Tillandsia - Commonly known as air plants, these botanical curiosities can be found in jungles, rain forests or deserts - from sea level to high mountain regions, and increasingly in homes and offices where their low-maintenance and intriguing shapes are hugely appealing. Although these are low care plants, that is not the same as no care at all.
Ait plants are found from the southeastern United States to Argentina in tropical or subtropical areas with high humidity.
Most Tillandsias have little or no roots and grow on trees (epiphytic) or rocks (lithophytic). One of the best-known Tillandsia species is the Tillandsia Usneoides (Spanish moss).
The thin-leaved green forms grow in rainy areas, and the thicker grey-leaved ones in drier areas. Water and nutrients are absorbed from the air via the scales on the leaves (dust, rainwater).
The Tillandsia is also an environmentally friendly plant. It is not sprayed with pesticides as it is not very susceptible to diseases and vermin.
Tillandsia Care Requirements
Light: In the summer, Tillandsias are best in indirect or somewhat shielded sunlight. In winter, full sun is also good. In a not too wet summer they like to hang out outside.
Air: Fresh, moving air is ideal
Water: Preferably give Tillandsias lukewarm rainwater, unless the tap water is very soft. It is important not to keep the plants too wet as they can rot. In the winter 1x spraying per month is sufficient, in the summer 1x per week it is possible more often but not necessary. In a bright bathroom (with a window) in which there is a shower, the humidity is often so high that the plants there usually require little care, apart from the occasional spraying.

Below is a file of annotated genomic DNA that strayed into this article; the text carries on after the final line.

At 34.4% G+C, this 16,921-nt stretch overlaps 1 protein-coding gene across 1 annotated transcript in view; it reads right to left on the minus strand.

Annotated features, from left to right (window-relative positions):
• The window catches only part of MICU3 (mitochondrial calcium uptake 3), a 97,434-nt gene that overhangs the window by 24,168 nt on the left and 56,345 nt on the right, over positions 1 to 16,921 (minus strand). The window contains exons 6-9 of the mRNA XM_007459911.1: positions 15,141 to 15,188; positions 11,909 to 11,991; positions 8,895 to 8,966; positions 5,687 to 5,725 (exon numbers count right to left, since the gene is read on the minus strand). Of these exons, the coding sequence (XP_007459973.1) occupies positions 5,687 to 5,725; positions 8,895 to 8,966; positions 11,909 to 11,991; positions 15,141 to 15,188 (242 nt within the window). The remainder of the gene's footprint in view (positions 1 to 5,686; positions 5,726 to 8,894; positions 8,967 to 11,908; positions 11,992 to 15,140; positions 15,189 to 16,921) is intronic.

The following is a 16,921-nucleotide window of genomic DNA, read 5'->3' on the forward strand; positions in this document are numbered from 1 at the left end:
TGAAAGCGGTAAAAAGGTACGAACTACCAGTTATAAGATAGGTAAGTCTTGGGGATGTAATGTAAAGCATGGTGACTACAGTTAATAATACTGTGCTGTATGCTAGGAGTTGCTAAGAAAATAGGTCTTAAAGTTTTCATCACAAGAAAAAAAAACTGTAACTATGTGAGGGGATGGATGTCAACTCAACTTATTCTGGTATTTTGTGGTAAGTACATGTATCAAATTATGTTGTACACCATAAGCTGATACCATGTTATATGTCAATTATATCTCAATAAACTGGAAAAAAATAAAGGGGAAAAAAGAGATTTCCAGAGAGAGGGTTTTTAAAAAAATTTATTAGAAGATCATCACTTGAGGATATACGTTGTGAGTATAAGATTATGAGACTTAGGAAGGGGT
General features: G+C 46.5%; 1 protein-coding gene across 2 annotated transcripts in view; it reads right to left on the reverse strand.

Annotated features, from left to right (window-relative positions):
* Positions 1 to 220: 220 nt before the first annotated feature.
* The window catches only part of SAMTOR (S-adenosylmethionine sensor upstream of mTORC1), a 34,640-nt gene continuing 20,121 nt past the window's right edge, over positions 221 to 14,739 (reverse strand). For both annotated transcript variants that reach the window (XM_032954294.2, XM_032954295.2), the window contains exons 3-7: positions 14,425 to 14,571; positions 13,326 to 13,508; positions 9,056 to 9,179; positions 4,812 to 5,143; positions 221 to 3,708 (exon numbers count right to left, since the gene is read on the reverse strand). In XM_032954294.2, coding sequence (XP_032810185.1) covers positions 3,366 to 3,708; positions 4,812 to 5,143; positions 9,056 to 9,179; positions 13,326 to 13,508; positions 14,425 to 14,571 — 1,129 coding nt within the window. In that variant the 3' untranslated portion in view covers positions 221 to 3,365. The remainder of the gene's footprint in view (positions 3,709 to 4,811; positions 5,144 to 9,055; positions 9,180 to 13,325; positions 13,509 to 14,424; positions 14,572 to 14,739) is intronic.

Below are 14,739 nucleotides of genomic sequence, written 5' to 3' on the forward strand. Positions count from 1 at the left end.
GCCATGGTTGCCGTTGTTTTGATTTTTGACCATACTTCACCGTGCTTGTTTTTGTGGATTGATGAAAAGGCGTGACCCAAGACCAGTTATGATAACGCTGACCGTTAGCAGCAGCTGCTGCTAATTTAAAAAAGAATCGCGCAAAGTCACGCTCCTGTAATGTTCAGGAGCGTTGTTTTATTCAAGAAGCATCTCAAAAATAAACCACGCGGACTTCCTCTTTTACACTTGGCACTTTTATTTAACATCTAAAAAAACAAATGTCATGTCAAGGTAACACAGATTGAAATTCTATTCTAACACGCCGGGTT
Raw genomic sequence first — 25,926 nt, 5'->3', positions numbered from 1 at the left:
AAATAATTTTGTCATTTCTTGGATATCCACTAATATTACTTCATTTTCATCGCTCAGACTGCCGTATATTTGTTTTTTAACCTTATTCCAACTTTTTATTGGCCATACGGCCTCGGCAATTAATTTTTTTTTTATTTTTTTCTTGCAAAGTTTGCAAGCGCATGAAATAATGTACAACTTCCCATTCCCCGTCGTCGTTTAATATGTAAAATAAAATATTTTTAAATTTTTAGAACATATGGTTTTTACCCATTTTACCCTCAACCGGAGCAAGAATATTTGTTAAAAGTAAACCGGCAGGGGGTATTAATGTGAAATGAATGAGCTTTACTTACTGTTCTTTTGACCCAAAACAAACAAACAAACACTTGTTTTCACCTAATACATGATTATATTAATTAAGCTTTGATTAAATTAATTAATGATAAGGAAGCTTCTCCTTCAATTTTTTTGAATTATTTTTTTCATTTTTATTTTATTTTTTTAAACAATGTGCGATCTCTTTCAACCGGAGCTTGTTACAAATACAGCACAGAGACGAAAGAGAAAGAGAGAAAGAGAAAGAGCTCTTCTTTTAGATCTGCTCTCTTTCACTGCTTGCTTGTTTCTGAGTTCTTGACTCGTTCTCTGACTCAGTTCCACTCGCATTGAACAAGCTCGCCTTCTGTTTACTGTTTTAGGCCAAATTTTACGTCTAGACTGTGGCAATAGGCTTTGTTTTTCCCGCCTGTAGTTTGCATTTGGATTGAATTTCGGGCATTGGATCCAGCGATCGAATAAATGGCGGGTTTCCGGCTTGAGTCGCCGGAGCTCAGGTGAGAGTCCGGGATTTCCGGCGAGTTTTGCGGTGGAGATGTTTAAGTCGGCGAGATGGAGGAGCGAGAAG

Temperature: Tillandsias are not very picky about temperature. This can fluctuate between 10 and 32 degrees Celsius. At lower temperatures, however, they can tolerate less moisture. You do have to take into account the ratio of light and temperature. In winter there is generally little light under our circumstances and too high a temperature is disastrous. Then hang them a little colder and lighter, eg in front of a window without central heating underneath.
Food: Occasionally add a little orchid or special bromeliad fertilizer to the water. Tillandsias, however, grow very slowly and too much food can be harmful.
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